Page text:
In parallel, Dr Mark Trew has established a novel modelling framework which allows factors such as cell dimension, cell orientation, intra- and extracellular electrical coupling to be incorporated directly into network representations that reflect the discontinuity inherent at the cell and tissue levels. This enables computationally efficient image-based modelling of electrical activation across a range of spatial scales. We are particularly excited by these developments and believe that our methods are applicable to a wide range of problems in computational physiology. These include modelling of the cardiac neural plexus and its role in modulating rhythm in normal and diseased hearts.

Finally, we are working on a new intracardiac approach for panoramic mapping of 3D electrical electrical activity in AF. This research, led by Professor Bruce Smaill and Associate Professor David Budget, is funded by an Endeavour grant from the NZ Ministry of Business Innovation and Enterprise (MBIE) and by the Centre for Research Excellence in Medical Technology. We have demonstrated that accurate real-time maps of 3D global and regional atrial electrical activity can be recovered from open multi-electrode basket catheters where some or all electrodes are not in contact with the heart surface using appropriate inverse methods.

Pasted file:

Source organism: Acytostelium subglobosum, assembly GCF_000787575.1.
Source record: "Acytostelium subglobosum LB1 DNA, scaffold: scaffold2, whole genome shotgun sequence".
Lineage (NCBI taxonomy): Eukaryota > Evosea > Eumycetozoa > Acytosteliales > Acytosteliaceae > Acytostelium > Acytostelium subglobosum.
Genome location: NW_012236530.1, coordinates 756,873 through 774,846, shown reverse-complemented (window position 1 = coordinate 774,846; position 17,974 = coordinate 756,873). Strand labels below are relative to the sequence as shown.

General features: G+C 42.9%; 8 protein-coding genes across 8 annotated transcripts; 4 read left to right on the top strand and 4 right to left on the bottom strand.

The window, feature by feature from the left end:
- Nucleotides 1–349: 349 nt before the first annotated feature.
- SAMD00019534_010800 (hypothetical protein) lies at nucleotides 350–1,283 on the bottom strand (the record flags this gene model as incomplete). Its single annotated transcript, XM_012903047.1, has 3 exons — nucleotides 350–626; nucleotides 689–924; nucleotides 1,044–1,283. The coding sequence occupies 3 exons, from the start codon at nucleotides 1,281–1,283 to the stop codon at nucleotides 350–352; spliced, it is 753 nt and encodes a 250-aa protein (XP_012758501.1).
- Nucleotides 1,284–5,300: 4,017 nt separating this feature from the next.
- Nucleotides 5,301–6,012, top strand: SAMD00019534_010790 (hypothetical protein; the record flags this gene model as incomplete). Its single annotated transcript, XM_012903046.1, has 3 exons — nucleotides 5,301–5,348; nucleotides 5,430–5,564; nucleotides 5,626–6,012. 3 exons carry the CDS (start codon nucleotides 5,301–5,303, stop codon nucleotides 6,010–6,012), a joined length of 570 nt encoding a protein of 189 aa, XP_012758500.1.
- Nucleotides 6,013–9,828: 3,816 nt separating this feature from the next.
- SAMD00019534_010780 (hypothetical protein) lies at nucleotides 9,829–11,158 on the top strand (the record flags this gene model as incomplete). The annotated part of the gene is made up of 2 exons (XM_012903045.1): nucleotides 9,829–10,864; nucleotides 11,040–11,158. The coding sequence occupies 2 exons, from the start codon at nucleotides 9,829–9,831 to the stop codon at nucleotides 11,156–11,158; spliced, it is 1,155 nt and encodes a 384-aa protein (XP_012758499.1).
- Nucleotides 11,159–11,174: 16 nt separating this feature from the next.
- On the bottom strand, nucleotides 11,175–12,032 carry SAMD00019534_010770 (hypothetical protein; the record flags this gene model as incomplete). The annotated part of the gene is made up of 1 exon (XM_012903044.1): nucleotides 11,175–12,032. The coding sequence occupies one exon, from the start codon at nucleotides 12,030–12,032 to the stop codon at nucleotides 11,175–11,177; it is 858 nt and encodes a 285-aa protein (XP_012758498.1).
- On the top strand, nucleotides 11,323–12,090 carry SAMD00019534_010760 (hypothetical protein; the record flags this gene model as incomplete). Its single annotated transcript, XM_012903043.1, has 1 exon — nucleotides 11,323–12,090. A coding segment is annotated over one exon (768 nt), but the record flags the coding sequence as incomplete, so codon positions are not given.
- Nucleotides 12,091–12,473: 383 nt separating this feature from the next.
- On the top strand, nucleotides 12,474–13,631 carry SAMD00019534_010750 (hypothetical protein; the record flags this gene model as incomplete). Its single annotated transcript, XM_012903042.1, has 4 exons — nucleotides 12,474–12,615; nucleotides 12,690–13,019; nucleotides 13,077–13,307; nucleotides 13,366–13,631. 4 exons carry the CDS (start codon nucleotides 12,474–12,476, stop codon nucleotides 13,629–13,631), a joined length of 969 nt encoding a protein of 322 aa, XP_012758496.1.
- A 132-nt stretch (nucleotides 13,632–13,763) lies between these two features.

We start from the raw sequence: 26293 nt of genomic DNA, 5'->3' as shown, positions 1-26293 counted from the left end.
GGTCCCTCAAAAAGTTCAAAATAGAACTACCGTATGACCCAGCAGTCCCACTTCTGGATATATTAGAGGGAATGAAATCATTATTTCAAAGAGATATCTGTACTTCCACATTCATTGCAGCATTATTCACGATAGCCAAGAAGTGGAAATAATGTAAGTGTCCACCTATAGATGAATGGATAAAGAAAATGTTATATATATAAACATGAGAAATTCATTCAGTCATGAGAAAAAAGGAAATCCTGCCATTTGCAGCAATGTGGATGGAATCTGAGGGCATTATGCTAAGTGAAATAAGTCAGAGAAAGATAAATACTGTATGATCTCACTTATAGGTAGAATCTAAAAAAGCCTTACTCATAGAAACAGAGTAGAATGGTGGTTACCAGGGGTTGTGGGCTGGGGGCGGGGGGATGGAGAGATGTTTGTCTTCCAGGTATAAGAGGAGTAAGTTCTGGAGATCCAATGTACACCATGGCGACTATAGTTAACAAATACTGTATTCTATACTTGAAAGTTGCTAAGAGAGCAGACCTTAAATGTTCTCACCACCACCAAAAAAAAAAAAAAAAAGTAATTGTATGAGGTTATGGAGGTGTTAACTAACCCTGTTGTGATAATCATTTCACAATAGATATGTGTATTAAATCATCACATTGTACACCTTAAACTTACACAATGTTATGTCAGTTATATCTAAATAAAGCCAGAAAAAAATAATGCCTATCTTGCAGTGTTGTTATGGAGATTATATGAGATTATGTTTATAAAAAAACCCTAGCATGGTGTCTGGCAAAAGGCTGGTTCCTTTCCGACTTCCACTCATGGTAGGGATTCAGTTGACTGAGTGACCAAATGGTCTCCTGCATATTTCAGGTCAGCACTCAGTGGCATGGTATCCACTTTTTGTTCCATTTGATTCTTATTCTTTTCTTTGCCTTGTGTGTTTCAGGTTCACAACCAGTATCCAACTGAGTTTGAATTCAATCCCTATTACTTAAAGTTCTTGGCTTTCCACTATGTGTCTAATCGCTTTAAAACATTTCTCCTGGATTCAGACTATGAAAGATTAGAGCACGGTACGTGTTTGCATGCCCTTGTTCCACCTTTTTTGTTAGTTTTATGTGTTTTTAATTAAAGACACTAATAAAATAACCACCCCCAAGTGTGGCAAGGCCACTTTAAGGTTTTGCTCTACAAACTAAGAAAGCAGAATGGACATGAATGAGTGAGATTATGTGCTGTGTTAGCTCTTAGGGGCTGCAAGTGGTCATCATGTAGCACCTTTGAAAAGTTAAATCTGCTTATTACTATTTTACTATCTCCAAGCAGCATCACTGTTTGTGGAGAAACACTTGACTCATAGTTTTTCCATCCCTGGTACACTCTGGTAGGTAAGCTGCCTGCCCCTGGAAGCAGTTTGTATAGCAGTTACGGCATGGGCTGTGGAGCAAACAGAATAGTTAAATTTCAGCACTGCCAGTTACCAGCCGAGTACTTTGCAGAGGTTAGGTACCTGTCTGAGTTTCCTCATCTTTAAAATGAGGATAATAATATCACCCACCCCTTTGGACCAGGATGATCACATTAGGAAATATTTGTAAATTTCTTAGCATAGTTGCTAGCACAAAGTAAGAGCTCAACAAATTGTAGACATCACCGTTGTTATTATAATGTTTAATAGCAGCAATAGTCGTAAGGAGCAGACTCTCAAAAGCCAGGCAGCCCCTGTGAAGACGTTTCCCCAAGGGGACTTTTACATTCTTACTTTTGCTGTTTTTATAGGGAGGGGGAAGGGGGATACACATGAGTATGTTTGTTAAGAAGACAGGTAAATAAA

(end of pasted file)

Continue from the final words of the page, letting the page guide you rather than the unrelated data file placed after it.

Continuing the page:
Currently, we are developing an interactive in silico test bed that will be used to demonstrate the utility and accuracy of the method to clinical cardiac electrophysiologists and device companies. The system is also being used to optimise the design of specialised catheters intended for AF mapping. This work is being carried out by Dr Shu Meng, Dr Nick Sunderland and Dr Emma Ordono with additional input from Dr Jichao Zhao.

Funding partners

The Cardiac Electrophysiology gratefully acknowledges the support of its funding partners:

Members

Academics

Shu Meng
Greg Sands
Bruce Smaill
Nick Sunderland
Mark Trew
Jichao Zhao

Clinical Associates

Nigel Lever
Martin Stiles

Students

Shaleka Agrawal
Sarah Fong
Kevin Jamart
Andy (Chun Yip) Lo
Emma Ordono
Girish Ramlugun
Christine Sy
Belvin Thomas
Vibujithan Vigneshwaran
Zhaohan Xiong

Casual

Elizabeth Cheng
Helen Fu
Roshan Sharma
Aaqel Nalar